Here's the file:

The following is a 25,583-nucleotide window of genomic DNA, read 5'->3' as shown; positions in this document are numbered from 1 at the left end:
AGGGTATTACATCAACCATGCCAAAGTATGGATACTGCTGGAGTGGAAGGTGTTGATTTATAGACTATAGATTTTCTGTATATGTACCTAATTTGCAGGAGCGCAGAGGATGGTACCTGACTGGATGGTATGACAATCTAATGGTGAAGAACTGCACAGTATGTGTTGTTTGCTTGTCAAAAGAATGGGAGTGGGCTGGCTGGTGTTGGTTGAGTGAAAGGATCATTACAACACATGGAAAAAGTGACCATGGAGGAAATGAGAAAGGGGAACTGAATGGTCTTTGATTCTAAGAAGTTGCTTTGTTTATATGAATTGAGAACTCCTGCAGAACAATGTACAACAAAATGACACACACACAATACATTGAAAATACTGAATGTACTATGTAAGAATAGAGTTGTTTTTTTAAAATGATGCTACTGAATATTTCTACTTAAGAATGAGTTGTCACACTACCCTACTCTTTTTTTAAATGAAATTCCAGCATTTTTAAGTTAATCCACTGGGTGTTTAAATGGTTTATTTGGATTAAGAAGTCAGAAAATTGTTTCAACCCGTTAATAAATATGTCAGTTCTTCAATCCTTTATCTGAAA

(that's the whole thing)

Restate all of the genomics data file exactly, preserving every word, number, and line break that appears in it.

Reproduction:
The following is a 25,583-nucleotide window of genomic DNA, read 5'->3' as shown; positions in this document are numbered from 1 at the left end:
AGGGTATTACATCAACCATGCCAAAGTATGGATACTGCTGGAGTGGAAGGTGTTGATTTATAGACTATAGATTTTCTGTATATGTACCTAATTTGCAGGAGCGCAGAGGATGGTACCTGACTGGATGGTATGACAATCTAATGGTGAAGAACTGCACAGTATGTGTTGTTTGCTTGTCAAAAGAATGGGAGTGGGCTGGCTGGTGTTGGTTGAGTGAAAGGATCATTACAACACATGGAAAAAGTGACCATGGAGGAAATGAGAAAGGGGAACTGAATGGTCTTTGATTCTAAGAAGTTGCTTTGTTTATATGAATTGAGAACTCCTGCAGAACAATGTACAACAAAATGACACACACACAATACATTGAAAATACTGAATGTACTATGTAAGAATAGAGTTGTTTTTTTAAAATGATGCTACTGAATATTTCTACTTAAGAATGAGTTGTCACACTACCCTACTCTTTTTTTAAATGAAATTCCAGCATTTTTAAGTTAATCCACTGGGTGTTTAAATGGTTTATTTGGATTAAGAAGTCAGAAAATTGTTTCAACCCGTTAATAAATATGTCAGTTCTTCAATCCTTTATCTGAAA